In 2015 Robert Mugabe’s son, Chatunga filmed himself pouring a £200 bottle of champagne over the £45,000 watch his father bought him, tagging it on instagram as #daddyrunsthewholecountry. At the height of the sanctions on Iran, with the middle and working classes choked, Mohammad Hossien Rabbani-Shirazi, the son of a prominent Ayatollah and the grandson of a revolutionary hero smashed his yellow Porsche Boxer into a kerb at 120 miles an hour killing himself and his girlfriend. His instagram account went viral: pictures of him drinking and partying at nightclubs in Dubai, Antalya and West London. The gap between the rich and poor is getting bigger and bigger around the world. Social media feeds and accelerates this ever-widening divide. In the global south we see the children of elites and post-colonial dictatorships, flashing cash, dollar signs, Bollinger and infinity pool holidays while people suffer under sanctions and dictatorships.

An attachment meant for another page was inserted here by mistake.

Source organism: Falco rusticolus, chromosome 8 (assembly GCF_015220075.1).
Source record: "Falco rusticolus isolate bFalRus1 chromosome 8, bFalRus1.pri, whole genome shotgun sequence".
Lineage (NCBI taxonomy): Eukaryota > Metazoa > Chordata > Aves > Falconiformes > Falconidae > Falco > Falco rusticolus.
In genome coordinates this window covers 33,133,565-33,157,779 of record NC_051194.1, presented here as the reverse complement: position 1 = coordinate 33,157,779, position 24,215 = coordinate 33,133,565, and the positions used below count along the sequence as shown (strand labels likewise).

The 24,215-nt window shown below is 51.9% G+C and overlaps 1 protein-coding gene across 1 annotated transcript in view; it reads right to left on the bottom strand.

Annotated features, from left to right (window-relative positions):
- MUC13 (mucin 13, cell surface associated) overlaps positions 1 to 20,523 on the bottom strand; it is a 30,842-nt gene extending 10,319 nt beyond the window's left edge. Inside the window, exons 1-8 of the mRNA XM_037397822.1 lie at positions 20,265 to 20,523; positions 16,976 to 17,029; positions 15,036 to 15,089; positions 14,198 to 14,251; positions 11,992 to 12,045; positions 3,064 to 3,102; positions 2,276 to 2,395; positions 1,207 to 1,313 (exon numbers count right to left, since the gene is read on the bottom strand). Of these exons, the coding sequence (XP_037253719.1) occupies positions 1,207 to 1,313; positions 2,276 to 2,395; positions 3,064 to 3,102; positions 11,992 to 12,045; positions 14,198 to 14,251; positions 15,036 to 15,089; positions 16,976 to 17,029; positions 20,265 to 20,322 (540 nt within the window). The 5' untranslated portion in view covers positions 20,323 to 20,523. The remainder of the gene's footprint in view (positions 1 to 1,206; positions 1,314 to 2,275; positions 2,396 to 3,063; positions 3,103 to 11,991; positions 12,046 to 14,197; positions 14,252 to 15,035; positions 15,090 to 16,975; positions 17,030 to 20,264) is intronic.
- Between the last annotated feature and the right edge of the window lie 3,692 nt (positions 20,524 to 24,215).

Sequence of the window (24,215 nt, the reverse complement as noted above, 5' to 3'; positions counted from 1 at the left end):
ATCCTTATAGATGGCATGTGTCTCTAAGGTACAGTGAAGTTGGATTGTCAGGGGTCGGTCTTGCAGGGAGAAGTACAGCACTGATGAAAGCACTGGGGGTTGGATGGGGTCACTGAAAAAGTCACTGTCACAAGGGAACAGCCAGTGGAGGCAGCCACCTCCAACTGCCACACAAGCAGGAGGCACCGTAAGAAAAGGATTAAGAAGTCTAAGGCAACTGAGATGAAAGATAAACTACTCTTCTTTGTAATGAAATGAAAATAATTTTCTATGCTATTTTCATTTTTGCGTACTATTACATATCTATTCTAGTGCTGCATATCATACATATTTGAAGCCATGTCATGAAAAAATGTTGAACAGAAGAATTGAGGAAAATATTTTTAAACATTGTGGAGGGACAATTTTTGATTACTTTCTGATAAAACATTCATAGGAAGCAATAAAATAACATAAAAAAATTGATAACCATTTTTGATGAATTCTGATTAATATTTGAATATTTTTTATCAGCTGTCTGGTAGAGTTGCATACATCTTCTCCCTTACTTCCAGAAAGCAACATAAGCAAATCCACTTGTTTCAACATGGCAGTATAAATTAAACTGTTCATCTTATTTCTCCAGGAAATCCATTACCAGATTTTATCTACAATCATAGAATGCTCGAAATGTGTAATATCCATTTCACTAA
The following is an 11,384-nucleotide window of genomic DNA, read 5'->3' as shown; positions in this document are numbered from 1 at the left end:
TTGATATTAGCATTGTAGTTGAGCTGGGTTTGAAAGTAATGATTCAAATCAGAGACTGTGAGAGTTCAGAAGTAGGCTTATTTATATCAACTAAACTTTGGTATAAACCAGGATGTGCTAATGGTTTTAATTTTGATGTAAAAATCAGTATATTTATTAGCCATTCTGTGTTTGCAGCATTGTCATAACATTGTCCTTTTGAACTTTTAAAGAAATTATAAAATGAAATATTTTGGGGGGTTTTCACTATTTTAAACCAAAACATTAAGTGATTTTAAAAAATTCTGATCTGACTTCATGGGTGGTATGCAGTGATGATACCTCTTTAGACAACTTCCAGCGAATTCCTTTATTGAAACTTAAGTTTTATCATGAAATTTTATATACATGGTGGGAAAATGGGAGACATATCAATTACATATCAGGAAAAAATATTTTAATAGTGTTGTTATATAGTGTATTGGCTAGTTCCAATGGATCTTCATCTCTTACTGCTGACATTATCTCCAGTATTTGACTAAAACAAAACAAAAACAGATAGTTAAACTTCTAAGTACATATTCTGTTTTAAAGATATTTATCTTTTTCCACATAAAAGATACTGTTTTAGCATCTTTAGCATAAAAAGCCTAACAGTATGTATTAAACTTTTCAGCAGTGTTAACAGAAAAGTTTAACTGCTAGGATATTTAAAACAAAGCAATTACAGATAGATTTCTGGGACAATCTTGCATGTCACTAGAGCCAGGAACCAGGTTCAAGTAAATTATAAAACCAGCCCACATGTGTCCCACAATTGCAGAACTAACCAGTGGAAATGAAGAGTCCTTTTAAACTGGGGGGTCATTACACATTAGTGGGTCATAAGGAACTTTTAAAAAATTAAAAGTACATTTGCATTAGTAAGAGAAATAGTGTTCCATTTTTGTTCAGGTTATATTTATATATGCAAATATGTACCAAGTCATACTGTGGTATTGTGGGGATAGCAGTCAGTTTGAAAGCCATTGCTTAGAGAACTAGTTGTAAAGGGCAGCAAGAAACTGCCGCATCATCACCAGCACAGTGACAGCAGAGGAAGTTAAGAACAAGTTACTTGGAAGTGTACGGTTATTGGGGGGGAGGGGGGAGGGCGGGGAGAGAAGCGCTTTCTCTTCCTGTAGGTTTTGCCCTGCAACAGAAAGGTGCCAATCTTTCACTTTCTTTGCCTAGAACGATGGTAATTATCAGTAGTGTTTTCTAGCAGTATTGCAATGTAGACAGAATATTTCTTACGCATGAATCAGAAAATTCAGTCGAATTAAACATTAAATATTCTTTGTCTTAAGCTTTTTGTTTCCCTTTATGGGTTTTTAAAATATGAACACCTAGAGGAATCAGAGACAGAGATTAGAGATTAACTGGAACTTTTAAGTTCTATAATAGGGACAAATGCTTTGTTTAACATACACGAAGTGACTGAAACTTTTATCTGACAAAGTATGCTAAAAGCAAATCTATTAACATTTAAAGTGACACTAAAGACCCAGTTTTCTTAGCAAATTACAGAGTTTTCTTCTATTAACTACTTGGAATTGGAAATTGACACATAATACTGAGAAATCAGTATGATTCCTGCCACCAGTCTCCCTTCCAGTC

Rich Kids of Tehran is a play about entitlement and consumption, about how digital technology is complicit in social apartheid and gentrification and the human problem of what successful and brutal people do with their coddled and useless children. It’s the sequel to the award-winning, The Believers Are But Brothers, and the second part of a trilogy of plays about how digital technology, resentment and fracturing identity are changing the world.
Rich Kids of Tehran is a Javaad Alipoor and HOME co-production, which is also co-commissioned by The Bush and Theatre in the Mill.
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